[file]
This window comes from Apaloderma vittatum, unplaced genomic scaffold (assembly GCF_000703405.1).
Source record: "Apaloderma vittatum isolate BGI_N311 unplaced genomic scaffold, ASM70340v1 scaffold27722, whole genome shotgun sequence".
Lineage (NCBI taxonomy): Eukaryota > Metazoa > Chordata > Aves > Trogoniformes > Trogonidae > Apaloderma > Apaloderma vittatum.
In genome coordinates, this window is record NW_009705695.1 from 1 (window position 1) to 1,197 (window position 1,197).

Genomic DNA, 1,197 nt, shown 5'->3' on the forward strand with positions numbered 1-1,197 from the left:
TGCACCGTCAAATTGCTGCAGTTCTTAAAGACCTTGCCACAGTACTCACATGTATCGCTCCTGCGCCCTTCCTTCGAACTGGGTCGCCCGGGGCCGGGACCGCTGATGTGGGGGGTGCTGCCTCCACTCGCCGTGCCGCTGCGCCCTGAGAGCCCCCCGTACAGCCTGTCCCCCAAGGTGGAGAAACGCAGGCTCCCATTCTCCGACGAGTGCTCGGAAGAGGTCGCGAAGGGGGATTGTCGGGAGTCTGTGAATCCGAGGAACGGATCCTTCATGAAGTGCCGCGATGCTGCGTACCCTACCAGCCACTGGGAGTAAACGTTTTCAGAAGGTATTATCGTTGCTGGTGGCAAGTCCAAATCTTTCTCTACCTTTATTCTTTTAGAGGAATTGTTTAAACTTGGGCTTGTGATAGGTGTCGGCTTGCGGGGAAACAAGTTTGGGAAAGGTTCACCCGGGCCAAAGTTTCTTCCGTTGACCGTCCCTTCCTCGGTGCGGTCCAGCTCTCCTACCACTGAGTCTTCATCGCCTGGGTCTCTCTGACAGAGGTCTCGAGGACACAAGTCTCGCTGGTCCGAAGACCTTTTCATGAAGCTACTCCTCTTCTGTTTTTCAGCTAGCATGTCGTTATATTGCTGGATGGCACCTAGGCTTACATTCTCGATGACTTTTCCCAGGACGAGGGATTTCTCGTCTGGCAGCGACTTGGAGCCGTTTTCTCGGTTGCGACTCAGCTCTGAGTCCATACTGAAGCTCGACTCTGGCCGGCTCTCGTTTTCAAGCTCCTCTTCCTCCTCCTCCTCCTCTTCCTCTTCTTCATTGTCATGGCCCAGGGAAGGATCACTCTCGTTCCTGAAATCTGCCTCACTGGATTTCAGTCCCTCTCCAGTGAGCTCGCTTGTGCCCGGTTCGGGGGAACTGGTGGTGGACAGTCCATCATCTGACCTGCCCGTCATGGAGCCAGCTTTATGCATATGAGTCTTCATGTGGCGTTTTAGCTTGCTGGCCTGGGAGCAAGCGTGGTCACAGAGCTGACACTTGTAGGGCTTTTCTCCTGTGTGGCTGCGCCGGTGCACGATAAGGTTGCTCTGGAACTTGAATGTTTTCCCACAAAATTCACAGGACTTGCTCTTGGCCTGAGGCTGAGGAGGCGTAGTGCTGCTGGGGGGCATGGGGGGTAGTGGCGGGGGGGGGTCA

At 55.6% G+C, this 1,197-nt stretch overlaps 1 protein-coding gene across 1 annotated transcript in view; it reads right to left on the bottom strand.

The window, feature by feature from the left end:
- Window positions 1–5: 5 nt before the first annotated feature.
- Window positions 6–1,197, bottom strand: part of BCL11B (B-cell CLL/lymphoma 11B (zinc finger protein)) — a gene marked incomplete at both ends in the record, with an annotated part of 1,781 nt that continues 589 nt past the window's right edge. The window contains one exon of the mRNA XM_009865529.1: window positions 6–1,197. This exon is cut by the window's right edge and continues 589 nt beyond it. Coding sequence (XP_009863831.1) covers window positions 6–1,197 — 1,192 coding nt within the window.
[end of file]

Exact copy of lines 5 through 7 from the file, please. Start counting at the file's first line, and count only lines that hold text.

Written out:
Genomic DNA, 1,197 nt, shown 5'->3' on the forward strand with positions numbered 1-1,197 from the left:
TGCACCGTCAAATTGCTGCAGTTCTTAAAGACCTTGCCACAGTACTCACATGTATCGCTCCTGCGCCCTTCCTTCGAACTGGGTCGCCCGGGGCCGGGACCGCTGATGTGGGGGGTGCTGCCTCCACTCGCCGTGCCGCTGCGCCCTGAGAGCCCCCCGTACAGCCTGTCCCCCAAGGTGGAGAAACGCAGGCTCCCATTCTCCGACGAGTGCTCGGAAGAGGTCGCGAAGGGGGATTGTCGGGAGTCTGTGAATCCGAGGAACGGATCCTTCATGAAGTGCCGCGATGCTGCGTACCCTACCAGCCACTGGGAGTAAACGTTTTCAGAAGGTATTATCGTTGCTGGTGGCAAGTCCAAATCTTTCTCTACCTTTATTCTTTTAGAGGAATTGTTTAAACTTGGGCTTGTGATAGGTGTCGGCTTGCGGGGAAACAAGTTTGGGAAAGGTTCACCCGGGCCAAAGTTTCTTCCGTTGACCGTCCCTTCCTCGGTGCGGTCCAGCTCTCCTACCACTGAGTCTTCATCGCCTGGGTCTCTCTGACAGAGGTCTCGAGGACACAAGTCTCGCTGGTCCGAAGACCTTTTCATGAAGCTACTCCTCTTCTGTTTTTCAGCTAGCATGTCGTTATATTGCTGGATGGCACCTAGGCTTACATTCTCGATGACTTTTCCCAGGACGAGGGATTTCTCGTCTGGCAGCGACTTGGAGCCGTTTTCTCGGTTGCGACTCAGCTCTGAGTCCATACTGAAGCTCGACTCTGGCCGGCTCTCGTTTTCAAGCTCCTCTTCCTCCTCCTCCTCCTCTTCCTCTTCTTCATTGTCATGGCCCAGGGAAGGATCACTCTCGTTCCTGAAATCTGCCTCACTGGATTTCAGTCCCTCTCCAGTGAGCTCGCTTGTGCCCGGTTCGGGGGAACTGGTGGTGGACAGTCCATCATCTGACCTGCCCGTCATGGAGCCAGCTTTATGCATATGAGTCTTCATGTGGCGTTTTAGCTTGCTGGCCTGGGAGCAAGCGTGGTCACAGAGCTGACACTTGTAGGGCTTTTCTCCTGTGTGGCTGCGCCGGTGCACGATAAGGTTGCTCTGGAACTTGAATGTTTTCCCACAAAATTCACAGGACTTGCTCTTGGCCTGAGGCTGAGGAGGCGTAGTGCTGCTGGGGGGCATGGGGGGTAGTGGCGGGGGGGGGTCA

At 55.6% G+C, this 1,197-nt stretch overlaps 1 protein-coding gene across 1 annotated transcript in view; it reads right to left on the bottom strand.